When Is It Illegal for Landlords to Retaliate in Maryland?
It’s illegal for Maryland landlords to retaliate withraised rent,reduced services,orthreatened evictionagainst tenants who have taken one of the following protected actions in the past six months:
Reporting violations of lease, health, or safety to the government or the landlord.
Participating in a suit against the landlord.
Participating in a tenant organization.
The law allows an exception when the landlord can prove a non-retaliatory, good-faith reason for the alleged retaliatory action. For example, a landlord who raises rent proportionately in response to a large increase in property tax is not retaliating, even if a tenant has recently complained about maintenance.
What Can Tenants Do in Response in Maryland?
Maryland tenants cansue a retaliating landlord(or use retaliation as a defense, when the landlord’s retaliation is an attempted eviction or other court action). If the tenant wins, the court will grant damages of up to triple the monthly rent, plus court costs and attorney fees.
“(1) For any reason listed in paragraph (2) of this subsection, a landlord of any residential property may not: (i) Bring or threaten to bring an action for possession against a tenant; (ii) Arbitrarily increase the rent or decrease the services to which a tenant has been entitled; or (iii) Terminate a periodic tenancy.
“(2) A landlord may not take an action that is listed under paragraph (1) of this subsection for any of the following reasons: (i) Because the tenant or the tenant’s agent has provided written or actual notice of a good faith complaint about an alleged violation of the lease, violation of law, or condition on the leased premises that is a substantial threat to the health or safety of occupants to: 1. The landlord; or 2. Any public agency against the landlord; (ii) Because the tenant or the tenant’s agent has: 1. Filed a lawsuit against the landlord; or 2. Testified or participated in a lawsuit involving the landlord; or (iii) Because the tenant has participated in any tenants’ organization.”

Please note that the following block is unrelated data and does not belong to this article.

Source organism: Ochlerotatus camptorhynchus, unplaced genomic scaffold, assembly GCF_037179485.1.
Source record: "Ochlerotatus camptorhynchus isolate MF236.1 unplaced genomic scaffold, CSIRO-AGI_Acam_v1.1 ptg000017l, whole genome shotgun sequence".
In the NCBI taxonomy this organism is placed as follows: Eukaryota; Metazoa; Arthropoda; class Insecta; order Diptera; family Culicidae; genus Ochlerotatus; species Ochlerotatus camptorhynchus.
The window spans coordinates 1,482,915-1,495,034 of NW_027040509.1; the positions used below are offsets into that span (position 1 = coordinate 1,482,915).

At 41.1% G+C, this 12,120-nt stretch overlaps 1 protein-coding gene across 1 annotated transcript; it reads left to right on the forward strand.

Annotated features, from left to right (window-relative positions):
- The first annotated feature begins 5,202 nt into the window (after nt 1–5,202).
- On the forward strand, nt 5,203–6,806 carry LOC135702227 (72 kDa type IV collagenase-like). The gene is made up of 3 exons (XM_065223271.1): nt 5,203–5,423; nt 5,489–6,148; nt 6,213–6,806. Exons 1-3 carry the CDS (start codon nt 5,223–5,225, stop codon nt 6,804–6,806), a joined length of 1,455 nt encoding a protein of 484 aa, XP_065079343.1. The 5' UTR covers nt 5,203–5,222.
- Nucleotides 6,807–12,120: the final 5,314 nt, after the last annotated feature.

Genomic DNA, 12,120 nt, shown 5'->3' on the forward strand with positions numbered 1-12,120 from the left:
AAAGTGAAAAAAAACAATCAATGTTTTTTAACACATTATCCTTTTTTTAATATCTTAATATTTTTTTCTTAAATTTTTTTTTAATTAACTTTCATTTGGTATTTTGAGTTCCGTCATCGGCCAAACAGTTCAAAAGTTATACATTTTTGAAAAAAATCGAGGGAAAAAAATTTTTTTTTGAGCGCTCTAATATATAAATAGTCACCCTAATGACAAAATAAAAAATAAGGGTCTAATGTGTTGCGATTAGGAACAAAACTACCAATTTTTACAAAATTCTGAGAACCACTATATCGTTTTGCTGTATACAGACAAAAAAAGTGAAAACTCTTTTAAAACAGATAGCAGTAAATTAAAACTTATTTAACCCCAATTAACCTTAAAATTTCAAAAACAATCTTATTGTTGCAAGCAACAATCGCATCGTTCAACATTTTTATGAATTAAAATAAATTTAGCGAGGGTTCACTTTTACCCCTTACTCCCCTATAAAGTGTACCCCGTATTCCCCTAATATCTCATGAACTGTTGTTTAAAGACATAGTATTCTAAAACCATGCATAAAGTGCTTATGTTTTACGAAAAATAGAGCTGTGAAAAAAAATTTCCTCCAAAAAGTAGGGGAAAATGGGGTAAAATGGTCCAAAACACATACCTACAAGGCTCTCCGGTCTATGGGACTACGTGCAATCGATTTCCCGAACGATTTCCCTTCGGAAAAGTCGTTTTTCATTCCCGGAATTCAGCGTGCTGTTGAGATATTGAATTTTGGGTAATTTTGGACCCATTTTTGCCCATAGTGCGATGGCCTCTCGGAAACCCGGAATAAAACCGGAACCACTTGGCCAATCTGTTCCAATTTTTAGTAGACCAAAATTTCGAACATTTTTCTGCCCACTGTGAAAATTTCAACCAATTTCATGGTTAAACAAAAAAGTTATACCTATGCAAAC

“The relief provided under this section is conditioned on the tenant being current on the rent due and owing to the landlord at the time of the alleged retaliatory action, unless the tenant withholds rent in accordance with the lease, § 8-211 of this subtitle, or a comparable local ordinance.”
“If in any proceeding the court finds in favor of the tenant because the landlord engaged in a retaliatory action, the court may enter judgment against the landlord for damages not to exceed the equivalent of 3 months’ rent, reasonable attorney fees, and court costs.”